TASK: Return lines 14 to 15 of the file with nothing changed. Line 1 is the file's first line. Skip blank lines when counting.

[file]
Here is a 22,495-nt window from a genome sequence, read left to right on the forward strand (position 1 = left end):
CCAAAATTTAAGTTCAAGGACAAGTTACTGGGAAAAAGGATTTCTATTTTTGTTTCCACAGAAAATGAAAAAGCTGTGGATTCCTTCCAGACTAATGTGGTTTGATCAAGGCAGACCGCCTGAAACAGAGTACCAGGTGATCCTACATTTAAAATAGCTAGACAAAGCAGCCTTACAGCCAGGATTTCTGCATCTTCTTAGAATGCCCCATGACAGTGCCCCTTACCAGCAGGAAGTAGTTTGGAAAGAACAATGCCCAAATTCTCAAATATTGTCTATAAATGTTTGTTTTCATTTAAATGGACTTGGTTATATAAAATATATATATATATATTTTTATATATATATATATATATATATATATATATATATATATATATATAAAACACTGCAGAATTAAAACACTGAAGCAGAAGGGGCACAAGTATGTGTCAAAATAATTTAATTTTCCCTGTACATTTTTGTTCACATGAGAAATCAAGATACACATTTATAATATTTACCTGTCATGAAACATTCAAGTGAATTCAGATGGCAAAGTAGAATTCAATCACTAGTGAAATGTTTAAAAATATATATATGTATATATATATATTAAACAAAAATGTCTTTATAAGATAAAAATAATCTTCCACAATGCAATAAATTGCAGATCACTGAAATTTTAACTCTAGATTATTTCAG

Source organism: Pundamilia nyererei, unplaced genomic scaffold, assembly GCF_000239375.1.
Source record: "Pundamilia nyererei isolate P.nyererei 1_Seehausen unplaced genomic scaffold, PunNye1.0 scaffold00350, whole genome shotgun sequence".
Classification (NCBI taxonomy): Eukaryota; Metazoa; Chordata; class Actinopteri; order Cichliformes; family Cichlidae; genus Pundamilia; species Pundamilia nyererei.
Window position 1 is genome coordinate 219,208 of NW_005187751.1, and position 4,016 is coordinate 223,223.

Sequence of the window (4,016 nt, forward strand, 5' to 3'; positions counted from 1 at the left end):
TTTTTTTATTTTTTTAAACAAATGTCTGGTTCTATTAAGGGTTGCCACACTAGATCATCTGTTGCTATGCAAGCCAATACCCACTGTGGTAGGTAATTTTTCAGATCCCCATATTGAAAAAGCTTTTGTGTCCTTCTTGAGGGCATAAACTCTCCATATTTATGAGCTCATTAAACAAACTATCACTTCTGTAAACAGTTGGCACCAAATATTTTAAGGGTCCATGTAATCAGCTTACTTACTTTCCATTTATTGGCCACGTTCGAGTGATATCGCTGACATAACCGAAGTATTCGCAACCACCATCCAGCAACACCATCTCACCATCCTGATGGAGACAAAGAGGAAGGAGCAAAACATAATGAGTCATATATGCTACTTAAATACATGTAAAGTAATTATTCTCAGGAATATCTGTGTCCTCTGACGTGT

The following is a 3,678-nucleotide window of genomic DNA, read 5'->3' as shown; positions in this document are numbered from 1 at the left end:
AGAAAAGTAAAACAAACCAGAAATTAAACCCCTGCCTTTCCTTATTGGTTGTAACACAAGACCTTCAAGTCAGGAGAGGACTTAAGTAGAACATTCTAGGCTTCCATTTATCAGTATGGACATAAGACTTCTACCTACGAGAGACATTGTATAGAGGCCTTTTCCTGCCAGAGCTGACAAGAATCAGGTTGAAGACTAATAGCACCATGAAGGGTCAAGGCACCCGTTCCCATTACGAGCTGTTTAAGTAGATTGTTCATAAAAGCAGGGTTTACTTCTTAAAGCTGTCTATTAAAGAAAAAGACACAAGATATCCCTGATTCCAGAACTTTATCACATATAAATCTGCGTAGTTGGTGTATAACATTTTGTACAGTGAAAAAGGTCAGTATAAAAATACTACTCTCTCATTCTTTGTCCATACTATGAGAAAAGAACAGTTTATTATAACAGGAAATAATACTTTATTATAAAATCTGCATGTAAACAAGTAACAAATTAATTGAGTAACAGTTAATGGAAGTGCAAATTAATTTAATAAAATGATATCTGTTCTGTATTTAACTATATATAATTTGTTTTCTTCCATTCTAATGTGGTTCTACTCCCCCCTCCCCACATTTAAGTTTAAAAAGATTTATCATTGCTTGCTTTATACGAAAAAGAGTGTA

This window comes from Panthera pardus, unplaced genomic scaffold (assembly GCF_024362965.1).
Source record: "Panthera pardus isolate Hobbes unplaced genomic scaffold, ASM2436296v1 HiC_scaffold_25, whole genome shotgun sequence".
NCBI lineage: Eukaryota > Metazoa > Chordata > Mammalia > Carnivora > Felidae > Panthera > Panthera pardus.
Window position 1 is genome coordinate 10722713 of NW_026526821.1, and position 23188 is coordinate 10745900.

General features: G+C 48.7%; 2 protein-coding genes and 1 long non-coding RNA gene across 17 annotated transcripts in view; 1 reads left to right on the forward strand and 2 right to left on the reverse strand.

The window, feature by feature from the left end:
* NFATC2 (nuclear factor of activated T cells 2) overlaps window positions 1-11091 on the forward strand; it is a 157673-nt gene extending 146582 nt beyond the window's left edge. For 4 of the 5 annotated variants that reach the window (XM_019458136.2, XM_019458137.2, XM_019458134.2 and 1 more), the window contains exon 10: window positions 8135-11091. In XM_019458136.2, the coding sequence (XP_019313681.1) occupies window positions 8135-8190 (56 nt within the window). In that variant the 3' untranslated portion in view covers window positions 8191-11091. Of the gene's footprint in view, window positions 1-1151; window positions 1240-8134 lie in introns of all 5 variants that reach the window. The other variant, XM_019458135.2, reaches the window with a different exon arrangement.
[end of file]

Window position 1 is genome coordinate 10722713 of NW_026526821.1, and position 23188 is coordinate 10745900.

General features: G+C 48.7%; 2 protein-coding genes and 1 long non-coding RNA gene across 17 annotated transcripts in view; 1 reads left to right on the forward strand and 2 right to left on the reverse strand.